Tanzania: Cardiovascular Centre Planned for Northern Zone

THE increasing cardiovascular diseases (CVD) call for proper diagnosis as well as consequent treatment.

Nobody could do better than putting in place facilities to offer the services.

Researches have shown that Tanzania, like any other country, is experiencing a rapid growth of modifiable and intermediate risk factors that accelerate CVD death and illnesses.

In rural and urban settings, cardiovascular risk factors such as tobacco use, excessive alcohol consumption, unhealthy diet, hypertension, diabetes, hyperlipidemia, overweight and obesity are documented to be higher.

Increased urbanization and lack of awareness have been found to increase CVD risk factors in Tanzania. Despite the identification of modifiable risk factors for CVDs, there is still limited information on physical inactivity and eating habits among Tanzanian population that needs to be addressed.

In overview, CVD describes a range of conditions that affect the heart. Under the heart disease umbrella are included blood vessel diseases, such as coronary artery disease; Heart rhythm problems (arrhythmias) and heart defects that one is born with (congenital heart defects) among others.

CVD refers to conditions that involve narrowed or blocked blood vessels that can lead to a heart attack, chest pain (angina) or stroke. Other heart conditions, such as those that affect one's heart's muscle, valves or rhythm, also are considered forms of heart disease.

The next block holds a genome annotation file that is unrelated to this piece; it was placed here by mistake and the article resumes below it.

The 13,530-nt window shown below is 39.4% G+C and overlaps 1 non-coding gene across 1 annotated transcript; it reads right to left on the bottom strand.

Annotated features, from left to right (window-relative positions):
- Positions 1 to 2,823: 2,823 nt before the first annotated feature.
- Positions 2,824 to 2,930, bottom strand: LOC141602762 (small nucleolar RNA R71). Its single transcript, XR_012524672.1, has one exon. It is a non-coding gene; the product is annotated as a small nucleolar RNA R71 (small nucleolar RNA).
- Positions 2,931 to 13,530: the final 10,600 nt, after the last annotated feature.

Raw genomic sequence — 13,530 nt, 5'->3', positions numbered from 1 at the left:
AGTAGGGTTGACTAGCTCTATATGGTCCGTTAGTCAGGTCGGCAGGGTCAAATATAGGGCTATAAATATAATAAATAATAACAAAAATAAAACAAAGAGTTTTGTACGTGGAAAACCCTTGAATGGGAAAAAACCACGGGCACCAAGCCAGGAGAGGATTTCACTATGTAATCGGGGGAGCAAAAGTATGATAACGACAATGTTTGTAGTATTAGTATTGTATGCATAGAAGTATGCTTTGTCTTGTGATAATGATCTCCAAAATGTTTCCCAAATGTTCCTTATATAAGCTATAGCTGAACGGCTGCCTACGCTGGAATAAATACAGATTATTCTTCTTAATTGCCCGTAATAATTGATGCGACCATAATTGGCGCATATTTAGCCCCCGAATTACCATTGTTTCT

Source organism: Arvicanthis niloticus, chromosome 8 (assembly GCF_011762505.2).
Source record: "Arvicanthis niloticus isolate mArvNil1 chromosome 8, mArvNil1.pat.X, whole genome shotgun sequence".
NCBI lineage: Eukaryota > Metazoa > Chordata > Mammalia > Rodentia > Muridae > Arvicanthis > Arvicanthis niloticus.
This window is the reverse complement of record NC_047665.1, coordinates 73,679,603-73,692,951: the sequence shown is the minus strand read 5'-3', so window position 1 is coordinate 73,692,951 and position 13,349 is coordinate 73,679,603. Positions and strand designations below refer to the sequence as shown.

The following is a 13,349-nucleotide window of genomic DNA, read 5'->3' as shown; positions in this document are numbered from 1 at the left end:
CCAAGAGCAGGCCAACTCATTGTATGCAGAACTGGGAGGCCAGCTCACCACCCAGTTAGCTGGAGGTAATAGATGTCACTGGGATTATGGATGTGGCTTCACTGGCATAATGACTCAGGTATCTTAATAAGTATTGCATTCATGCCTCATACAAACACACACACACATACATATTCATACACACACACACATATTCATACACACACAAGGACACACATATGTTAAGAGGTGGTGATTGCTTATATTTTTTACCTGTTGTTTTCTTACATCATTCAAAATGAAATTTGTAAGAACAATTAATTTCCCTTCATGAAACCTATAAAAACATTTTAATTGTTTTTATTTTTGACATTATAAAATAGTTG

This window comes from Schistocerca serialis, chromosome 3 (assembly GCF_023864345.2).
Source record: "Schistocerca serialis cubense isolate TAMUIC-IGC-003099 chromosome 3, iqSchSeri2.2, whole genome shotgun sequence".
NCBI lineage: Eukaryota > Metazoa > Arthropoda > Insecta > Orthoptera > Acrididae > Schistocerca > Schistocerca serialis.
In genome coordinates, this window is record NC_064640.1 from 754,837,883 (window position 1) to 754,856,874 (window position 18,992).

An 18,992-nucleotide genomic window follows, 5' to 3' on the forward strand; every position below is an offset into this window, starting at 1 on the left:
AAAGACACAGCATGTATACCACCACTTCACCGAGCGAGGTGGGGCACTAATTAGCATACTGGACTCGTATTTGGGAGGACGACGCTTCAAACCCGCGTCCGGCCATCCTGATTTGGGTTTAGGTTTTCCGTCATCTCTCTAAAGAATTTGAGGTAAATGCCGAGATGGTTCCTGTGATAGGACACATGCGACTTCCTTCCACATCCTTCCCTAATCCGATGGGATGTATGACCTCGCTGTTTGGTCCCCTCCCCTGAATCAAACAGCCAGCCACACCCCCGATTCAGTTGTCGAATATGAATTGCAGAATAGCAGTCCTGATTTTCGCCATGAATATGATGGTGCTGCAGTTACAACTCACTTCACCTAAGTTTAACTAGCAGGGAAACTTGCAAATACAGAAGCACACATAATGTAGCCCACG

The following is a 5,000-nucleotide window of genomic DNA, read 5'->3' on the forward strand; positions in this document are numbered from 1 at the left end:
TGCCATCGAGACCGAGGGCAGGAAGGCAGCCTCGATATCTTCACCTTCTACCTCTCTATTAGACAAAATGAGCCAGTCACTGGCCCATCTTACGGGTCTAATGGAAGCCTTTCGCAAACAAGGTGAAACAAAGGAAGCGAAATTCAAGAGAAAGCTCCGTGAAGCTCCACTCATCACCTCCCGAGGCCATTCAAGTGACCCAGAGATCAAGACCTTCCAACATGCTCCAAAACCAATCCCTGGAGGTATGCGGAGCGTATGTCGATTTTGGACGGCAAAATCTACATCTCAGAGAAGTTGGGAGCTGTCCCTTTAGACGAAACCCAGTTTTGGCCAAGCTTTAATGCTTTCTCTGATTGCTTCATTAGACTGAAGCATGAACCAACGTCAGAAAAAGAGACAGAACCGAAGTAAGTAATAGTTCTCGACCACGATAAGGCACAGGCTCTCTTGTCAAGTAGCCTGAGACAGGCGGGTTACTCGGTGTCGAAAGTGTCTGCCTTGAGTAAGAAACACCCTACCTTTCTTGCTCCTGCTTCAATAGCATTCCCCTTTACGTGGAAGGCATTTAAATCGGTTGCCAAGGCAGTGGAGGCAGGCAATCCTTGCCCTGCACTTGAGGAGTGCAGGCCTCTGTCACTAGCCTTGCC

Many forms of heart disease can be prevented or treated with healthy lifestyle choices. A solution to a problem involves constructing a course of action that transforms one's situation into one where their objectives are achieved.

As such, the Kilimanjaro Christian Medical Centre (KCMC) Referral Hospital has been proactive to address the cardiovascular challenge, as it has been to many others.

After being the first hospital in the first hospital in the country to conduct Open- Heart Surgery and later the services interrupted, now the zonal referral hospital has come up with a major plan to construct a Cardiovascular Centre.

That will be of a great relief to northern zone residents, as well as those from neighboring regions and countries. KCMC Referral Hospital Executive Director Dr Giliard Masenga says that completion of the Cardiovascular Centre whose foundation stone was laid recently by a deputy minister of state, would improve heart and related treatment services.

Due to the rise in CVD patients need to access services from specialized departments for prevention, diagnosis, management and rehabilitation of the diseases related to the cardiovascular system.

Dr Massenga discloses that cardiovascular diseases have been on the rise in recent years prompting the institution to think of handling the big number of patients including children who report to the hospital to seek treatments concerning the problems.